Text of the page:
Academic journal article Phi Delta Kappan

Creating Digital Authors: Given Access to the Technology, Encouragement, and Assistance, Even Elementary School Students Can Become Engaged and Enthusiastic Digital Authors

Academic journal article Phi Delta Kappan

Creating Digital Authors: Given Access to the Technology, Encouragement, and Assistance, Even Elementary School Students Can Become Engaged and Enthusiastic Digital Authors

Article excerpt

As you enter the elementary classroom, students are posting online sticky notes, searching for video clips, creating graphic organizers, and recording their voices. Some talk with peers, read snippets of their writing to their table groups, provide technical assistance to one another, and navigate back and forth between various programs and web sites.

This scenario above is from a summer writing camp in North Carolina in 2013, where students had an opportunity to use digital tools. Changing times demand that we equip students with the knowledge, skills, and dispositions necessary to be successful. This requires knowing how to use new technologies and adopting a broader conceptualization of literacy that encompasses digital as well as written forms of texts. "New literacies" is a term many scholars use to refer to new ways of reading and writing made available by technology as well as the competencies associated with them, such as design, navigation, and collaboration (Leu et al., 2004).

Despite changes in technology and literacy, most schools continue to "privilege traditional texts, beliefs, and forms of reading and writing" (Lapp, Moss, & Rowsell, 2012, p. 367), and technology integration is largely lacking (Pallak & Walls, 2009). Even when access is not an issue, many teachers feel ill-equipped to incorporate new literacies into their instruction (Kajder, 2005) or do not feel they have instructional time due to testing constraints (Hutchinson & Reinking, 2011).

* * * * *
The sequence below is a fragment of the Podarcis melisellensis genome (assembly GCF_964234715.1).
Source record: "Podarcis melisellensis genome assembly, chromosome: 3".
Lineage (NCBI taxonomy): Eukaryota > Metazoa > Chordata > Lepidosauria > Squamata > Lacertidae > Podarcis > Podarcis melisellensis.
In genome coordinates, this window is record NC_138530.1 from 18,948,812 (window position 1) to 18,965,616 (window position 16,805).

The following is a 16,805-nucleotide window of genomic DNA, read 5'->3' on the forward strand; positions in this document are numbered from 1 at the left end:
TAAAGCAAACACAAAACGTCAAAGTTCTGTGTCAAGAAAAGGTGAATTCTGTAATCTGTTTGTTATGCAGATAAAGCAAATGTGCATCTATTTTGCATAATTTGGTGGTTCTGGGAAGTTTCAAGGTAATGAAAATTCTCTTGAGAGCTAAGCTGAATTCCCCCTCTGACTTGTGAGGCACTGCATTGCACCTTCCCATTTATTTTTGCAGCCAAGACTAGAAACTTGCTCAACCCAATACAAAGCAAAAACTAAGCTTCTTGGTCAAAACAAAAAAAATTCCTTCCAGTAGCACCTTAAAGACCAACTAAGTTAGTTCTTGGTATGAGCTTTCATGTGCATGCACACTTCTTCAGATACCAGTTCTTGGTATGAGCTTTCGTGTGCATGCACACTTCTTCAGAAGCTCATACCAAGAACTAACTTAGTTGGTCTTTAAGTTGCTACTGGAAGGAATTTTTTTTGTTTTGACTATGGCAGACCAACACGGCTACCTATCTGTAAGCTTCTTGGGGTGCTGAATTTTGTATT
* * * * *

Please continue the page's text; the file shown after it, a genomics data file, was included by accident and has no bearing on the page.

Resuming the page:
Studies documenting how adolescents use digital tools outside school highlight their complex and rich lives when engaged in social networking and collaboration (Lam, 2012; Lankshear & Knobel, 2006). Little is known, however, about how elementary students use new literacies. Knowing that students of all ages must be able use digital tools as part of the writing process, we designed a two-week digital writing camp.

We found that students were engaged, motivated, and crafty 21st-century authors.

Digital writing camp

The digital writing camp was designed for students entering grades 3-12, but we'll focus on what we learned from elementary students. The goal was for students to complete a digital text by the end of the two weeks, which was then shared with their families and published on the camp's web site.

A typical day started with a visit from a published author, which included a playwright, e-book author, and a journalist. Afterward, two classroom teachers worked with the 20 elementary students. They provided a brief lesson on technological tools and resources for writing; then students explored and constructed their own texts. All students created a VoiceThread (an online slide show narrated with voice recordings), choosing their own genres and topics. They also used kidblog.org to collaborate and share ideas, popplet.com for creating concept maps, linoit.com for online sticky notes, and Microsoft Word to draft their texts. They found information, pictures, and video clips online and used digital cameras to take pictures or brought in flash drives with pictures from home.

Throughout camp, we observed and recorded field notes, audio/video-recorded interactions, and conducted informal interviews with students. From this, we learned:

* Students had limited access to technology at home and school;

* Students learned to use technology through experimentation and collaboration;

* Students were highly motivated to construct digital texts and learn new technologies; and

* Technology had a positive effect on students' writing process and final products.

Limited technology access

Most students lived in homes with digital devices, but their access often was limited because the technology did not belong to the students themselves. For example, Lucas (all names are pseudonyms) explained, "I only get to play on the computer when my parents don't need it for work, or my brother doesn't need it for homework; so not too much. …

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